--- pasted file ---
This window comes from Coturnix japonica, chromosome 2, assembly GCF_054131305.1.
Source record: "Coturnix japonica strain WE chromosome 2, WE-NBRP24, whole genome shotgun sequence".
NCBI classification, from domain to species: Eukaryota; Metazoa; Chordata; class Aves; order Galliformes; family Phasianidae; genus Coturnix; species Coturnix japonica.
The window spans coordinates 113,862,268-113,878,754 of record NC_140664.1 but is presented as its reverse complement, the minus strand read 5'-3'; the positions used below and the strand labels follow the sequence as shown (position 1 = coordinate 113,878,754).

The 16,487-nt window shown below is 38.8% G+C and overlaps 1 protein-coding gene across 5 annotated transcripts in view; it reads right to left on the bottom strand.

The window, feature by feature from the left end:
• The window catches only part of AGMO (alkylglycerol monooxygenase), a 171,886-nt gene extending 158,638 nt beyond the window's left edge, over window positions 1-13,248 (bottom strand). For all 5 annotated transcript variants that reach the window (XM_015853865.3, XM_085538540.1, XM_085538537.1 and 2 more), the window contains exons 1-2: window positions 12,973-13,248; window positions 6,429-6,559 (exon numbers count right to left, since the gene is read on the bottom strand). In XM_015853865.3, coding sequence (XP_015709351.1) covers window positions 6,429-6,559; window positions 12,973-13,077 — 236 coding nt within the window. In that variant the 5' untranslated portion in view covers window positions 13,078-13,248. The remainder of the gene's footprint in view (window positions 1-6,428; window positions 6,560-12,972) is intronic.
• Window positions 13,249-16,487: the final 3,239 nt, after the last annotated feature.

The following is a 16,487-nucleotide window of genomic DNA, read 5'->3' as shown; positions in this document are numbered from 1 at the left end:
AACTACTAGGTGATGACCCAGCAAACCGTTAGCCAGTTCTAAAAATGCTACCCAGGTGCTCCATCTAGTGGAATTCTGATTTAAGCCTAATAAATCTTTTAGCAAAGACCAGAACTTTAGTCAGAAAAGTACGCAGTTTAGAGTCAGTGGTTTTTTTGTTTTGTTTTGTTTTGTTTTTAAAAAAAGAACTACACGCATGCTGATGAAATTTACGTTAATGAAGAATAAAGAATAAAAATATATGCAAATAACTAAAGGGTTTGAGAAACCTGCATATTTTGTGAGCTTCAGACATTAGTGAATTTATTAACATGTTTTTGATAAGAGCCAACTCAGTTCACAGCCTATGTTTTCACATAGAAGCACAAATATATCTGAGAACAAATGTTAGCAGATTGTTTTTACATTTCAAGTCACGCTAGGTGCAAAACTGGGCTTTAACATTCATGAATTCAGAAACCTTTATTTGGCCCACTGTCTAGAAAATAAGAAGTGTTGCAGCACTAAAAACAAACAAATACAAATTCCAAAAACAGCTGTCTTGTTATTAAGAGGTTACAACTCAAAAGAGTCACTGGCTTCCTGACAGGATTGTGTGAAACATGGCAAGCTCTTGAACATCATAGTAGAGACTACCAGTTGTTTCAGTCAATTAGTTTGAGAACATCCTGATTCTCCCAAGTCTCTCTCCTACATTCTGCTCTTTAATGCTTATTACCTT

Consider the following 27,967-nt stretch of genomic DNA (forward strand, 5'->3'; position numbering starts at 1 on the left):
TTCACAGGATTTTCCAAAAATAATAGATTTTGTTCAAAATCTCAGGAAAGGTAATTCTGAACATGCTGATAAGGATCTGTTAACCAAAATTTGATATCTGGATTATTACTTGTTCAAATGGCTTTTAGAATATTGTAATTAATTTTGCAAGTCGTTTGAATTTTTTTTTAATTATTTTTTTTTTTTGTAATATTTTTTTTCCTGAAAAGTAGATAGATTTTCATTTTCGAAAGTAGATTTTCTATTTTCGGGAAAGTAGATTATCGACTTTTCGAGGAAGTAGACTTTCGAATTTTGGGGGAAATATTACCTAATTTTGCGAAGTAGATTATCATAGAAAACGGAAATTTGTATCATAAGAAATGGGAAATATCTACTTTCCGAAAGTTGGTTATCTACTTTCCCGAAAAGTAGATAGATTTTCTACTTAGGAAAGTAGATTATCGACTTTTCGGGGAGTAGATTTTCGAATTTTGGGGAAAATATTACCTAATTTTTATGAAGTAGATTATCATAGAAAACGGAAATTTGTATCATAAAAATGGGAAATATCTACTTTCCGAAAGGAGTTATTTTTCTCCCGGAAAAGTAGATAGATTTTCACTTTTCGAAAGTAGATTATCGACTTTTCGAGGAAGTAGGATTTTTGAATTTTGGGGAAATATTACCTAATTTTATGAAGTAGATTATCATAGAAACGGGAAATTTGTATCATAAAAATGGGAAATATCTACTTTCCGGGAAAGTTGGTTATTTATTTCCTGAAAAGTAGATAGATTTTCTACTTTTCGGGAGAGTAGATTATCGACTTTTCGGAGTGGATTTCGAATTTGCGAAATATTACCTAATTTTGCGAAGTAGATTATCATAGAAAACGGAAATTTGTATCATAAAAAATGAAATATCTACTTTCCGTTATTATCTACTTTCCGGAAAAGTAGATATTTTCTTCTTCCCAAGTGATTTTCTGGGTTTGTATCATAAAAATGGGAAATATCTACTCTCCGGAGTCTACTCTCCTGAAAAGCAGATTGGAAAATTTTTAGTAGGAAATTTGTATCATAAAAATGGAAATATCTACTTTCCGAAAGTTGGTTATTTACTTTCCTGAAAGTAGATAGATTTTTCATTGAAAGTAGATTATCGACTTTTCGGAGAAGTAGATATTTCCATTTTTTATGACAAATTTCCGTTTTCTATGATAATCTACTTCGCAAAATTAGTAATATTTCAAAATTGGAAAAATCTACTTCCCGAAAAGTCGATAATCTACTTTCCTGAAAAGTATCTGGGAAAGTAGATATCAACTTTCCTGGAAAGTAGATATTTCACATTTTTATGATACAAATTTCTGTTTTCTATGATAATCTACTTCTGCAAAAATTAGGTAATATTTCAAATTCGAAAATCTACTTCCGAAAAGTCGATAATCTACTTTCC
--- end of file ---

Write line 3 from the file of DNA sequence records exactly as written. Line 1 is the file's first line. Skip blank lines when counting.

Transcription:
NCBI classification, from domain to species: Eukaryota; Metazoa; Chordata; class Aves; order Galliformes; family Phasianidae; genus Coturnix; species Coturnix japonica.